International Festival of Attention-Grabbers – UK & US – Part I

Pam Hartley is VP of Play Experiences, Marbles Kids Museum, Raleigh, NC (US)

Pam Hartley, VP of Play Experience, Marbles Kids Museum, Raleigh, NC (US)

Pam Hartley’s job is child’s play. Seriously.

She serves as Vice President of Play Experience at Marbles Kids Museum in downtown Raleigh, North Carolina (US). Marbles defines its main mission: to inspire imagination, discovery and learning through extraordinary adventures in PLAY. 

“For some people,” observes Pam, “PLAY seems frivolous – what you do between important things. (At Marbles) “we’ve articulated that PLAY is so much more! PLAY builds community. We play together.”

Pam was creating play experiences when Marbles first opened its doors six years ago. The museum is in the space previously occupied by Exploris, a children’s museum focused on global education, where Pam also worked. Exploris was her first job after graduating from The University of North Carolina in Chapel Hill.

Pam’s ties to North Carolina began when she was in third grade. That’s when Pam, her mother and step-father moved to the small town of Andrews, in the middle of the Smoky Mountains of western North Carolina. Pam lived in Andrews during the school year, but spent summers with her dad in Leeds, England, where she was born.

Thinking back, Pam is certain that her experiences as a child in two distinct parts of the world strongly influenced her career choices and her passion for creating opportunities to learn.

Marbles welcomes visitors to a large space full of opportunities to learn through play. “We design exhibits with a goal and a play plan,” explains Pam. The team asks and answers

Marbles Kids Museum has welcomed over 2.5 million visitors from across the US since it opened in 2007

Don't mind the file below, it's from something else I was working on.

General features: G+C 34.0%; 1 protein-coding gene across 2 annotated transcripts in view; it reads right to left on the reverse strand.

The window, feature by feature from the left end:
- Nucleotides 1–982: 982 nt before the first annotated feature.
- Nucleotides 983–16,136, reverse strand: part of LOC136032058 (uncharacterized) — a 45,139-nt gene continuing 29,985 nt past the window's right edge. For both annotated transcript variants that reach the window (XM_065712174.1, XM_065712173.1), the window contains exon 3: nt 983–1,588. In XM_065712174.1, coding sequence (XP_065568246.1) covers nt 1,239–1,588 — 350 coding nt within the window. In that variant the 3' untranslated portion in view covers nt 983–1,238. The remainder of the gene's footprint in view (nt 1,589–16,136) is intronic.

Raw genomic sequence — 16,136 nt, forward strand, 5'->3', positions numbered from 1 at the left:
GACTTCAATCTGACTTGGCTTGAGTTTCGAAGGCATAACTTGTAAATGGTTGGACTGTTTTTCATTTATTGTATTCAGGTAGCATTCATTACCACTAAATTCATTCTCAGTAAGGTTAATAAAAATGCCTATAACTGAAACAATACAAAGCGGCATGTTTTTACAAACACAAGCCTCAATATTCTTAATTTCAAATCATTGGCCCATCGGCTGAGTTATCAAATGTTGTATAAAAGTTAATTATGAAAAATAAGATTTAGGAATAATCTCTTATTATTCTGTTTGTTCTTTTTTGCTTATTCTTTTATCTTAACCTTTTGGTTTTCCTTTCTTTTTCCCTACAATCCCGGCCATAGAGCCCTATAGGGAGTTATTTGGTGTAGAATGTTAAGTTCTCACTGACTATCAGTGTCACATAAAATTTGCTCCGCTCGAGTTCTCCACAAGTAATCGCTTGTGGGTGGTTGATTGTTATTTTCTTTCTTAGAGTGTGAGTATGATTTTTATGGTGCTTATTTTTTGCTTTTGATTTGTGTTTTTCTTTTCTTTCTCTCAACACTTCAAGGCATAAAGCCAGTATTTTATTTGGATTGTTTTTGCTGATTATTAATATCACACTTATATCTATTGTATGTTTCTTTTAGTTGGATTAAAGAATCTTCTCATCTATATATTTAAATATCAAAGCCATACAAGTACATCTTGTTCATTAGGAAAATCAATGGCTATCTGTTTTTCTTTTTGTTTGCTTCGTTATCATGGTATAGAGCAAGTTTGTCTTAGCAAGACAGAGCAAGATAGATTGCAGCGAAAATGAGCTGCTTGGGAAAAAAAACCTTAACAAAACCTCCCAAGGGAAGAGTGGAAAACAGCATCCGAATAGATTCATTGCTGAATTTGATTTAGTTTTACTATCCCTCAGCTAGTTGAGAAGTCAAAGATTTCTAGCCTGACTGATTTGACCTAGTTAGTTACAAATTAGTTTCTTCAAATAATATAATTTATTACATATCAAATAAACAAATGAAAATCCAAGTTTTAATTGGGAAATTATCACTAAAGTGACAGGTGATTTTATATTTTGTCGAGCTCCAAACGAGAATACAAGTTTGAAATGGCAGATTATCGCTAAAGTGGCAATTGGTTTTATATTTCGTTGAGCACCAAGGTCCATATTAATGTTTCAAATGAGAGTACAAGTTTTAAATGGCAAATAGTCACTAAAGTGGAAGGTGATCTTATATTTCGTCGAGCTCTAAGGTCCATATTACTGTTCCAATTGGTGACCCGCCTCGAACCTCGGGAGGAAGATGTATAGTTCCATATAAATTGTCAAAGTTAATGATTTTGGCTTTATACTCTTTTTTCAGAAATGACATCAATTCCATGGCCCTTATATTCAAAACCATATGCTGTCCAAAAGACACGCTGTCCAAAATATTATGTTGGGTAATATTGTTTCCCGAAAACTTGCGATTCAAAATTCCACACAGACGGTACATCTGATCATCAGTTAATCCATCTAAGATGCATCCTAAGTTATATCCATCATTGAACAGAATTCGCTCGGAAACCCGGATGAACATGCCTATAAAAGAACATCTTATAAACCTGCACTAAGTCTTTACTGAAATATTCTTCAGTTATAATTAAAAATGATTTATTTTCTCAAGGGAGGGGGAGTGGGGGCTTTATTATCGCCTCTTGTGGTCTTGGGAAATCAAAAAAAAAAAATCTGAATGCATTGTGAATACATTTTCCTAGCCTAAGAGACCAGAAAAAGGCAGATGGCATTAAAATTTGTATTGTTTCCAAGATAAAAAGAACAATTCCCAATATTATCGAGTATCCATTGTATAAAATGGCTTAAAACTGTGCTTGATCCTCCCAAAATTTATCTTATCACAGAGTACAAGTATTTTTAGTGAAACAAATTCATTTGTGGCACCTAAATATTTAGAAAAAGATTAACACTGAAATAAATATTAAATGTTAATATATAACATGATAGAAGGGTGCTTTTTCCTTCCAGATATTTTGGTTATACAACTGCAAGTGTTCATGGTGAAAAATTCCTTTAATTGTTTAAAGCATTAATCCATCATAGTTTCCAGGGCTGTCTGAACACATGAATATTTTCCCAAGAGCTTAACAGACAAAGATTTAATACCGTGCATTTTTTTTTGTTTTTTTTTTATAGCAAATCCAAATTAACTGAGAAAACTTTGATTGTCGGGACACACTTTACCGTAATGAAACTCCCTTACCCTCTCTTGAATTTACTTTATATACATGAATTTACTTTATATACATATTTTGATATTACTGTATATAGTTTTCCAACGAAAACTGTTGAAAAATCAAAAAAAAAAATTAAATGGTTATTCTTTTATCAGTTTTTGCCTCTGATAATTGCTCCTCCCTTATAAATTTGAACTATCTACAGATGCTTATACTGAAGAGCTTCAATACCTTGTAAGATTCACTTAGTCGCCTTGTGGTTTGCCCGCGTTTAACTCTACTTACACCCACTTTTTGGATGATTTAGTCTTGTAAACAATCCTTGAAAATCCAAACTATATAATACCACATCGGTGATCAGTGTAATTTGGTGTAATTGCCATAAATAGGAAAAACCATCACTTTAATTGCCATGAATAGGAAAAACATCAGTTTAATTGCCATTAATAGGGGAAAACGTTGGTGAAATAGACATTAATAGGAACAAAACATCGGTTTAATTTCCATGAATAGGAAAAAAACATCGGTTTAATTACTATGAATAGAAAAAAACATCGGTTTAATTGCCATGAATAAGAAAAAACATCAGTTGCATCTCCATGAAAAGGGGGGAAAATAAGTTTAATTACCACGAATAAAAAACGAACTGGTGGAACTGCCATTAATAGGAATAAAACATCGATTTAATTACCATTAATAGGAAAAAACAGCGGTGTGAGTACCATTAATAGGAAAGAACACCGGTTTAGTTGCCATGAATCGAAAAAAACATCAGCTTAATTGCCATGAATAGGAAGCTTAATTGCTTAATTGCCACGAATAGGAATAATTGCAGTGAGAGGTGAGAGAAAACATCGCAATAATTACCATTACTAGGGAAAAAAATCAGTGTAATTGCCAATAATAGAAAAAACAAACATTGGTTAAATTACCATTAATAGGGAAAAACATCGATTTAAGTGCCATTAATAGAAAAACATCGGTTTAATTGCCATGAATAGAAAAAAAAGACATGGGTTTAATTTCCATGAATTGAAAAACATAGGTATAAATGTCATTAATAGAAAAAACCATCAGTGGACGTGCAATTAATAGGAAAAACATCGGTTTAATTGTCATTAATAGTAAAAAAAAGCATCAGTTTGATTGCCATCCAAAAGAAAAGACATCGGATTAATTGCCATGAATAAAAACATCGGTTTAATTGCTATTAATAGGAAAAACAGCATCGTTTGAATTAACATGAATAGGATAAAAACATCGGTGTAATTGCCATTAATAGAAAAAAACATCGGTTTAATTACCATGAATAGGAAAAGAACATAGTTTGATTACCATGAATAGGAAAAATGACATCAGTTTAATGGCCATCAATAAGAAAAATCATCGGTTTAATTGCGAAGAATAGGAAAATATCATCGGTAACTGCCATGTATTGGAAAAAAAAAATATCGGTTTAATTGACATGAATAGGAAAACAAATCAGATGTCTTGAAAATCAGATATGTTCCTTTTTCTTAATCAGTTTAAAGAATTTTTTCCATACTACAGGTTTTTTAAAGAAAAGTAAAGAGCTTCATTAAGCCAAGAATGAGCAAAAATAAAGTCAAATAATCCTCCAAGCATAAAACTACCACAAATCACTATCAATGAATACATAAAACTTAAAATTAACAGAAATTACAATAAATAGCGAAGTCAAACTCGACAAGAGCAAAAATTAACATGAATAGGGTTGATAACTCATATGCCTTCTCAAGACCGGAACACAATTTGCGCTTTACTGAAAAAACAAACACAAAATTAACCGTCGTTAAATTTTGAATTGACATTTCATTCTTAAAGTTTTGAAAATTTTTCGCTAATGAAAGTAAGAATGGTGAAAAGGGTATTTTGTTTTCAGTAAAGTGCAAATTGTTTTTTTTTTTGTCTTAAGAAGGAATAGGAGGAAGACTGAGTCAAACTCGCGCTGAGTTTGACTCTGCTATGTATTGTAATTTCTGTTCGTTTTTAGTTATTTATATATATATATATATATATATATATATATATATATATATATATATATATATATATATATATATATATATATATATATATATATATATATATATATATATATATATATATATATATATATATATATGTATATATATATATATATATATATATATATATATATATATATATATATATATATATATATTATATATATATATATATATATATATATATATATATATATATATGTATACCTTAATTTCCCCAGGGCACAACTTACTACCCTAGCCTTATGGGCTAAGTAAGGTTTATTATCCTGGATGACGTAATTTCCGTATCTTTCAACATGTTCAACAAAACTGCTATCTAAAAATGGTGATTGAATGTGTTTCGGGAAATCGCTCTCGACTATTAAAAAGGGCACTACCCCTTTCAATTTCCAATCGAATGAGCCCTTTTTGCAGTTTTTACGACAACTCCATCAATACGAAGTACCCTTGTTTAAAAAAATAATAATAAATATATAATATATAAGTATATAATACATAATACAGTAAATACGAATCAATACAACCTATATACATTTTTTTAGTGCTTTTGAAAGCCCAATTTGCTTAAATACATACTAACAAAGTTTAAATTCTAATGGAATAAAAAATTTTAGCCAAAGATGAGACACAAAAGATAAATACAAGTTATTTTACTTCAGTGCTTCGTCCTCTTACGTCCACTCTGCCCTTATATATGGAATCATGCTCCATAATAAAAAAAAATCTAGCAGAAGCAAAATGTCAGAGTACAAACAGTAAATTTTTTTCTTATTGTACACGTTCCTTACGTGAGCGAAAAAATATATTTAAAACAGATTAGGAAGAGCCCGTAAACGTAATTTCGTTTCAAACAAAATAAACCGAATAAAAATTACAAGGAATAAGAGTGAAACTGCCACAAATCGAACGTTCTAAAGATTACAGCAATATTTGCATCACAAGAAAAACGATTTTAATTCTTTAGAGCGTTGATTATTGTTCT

Marbles Kids Museum has welcomed over 2.5 million visitors from across the US since it opened in 2007.

three  key questions:

1. What is the play plan?

2. How will the play plan engage children in  different ways, depending on their different moods, learning styles and who is accompanying them on their visit to the museum?

3. What exhibits, graphics, materials and program scripts will inform children and allow them to own their exploratory play?

Adds Pam, “Many children’s museums are based on collections, but Marbles is not set up that way. We’re focused on children’s exploration of their world and how children learn.” 

“Marbles’ corporate sponsors, the county, and others are celebrating childhood with their commitment,” says Pam appreciatively. “We help young children develop school readiness skills and we give kids an opportunity to see that they can be successful.”

Pam traces her success back to her own elementary school years…“In third grade,” Pam explains, “I started with extension activities in an AG (academically gifted) program. The program was called GAIT (Gifted Are Important, Too). When I finished work early, I’d join a pull-out session where I’d choose an activity file from a big box full of creative options – word problems in math, puzzles, all kinds of extensions to the curriculum – and work on it with Mrs. Irons, the AG teacher.”

Mrs. Irons became Pam’s most memorable teacher; she served academically gifted students from grade 3 – 12. Pam remembers Mrs. Irons as a strong-willed, no-nonsense, attention-getting teacher. She exuded confidence and expected a lot,” says Pam, “but through the years she was a helpful counselor as well as a teacher. She listened and she cared.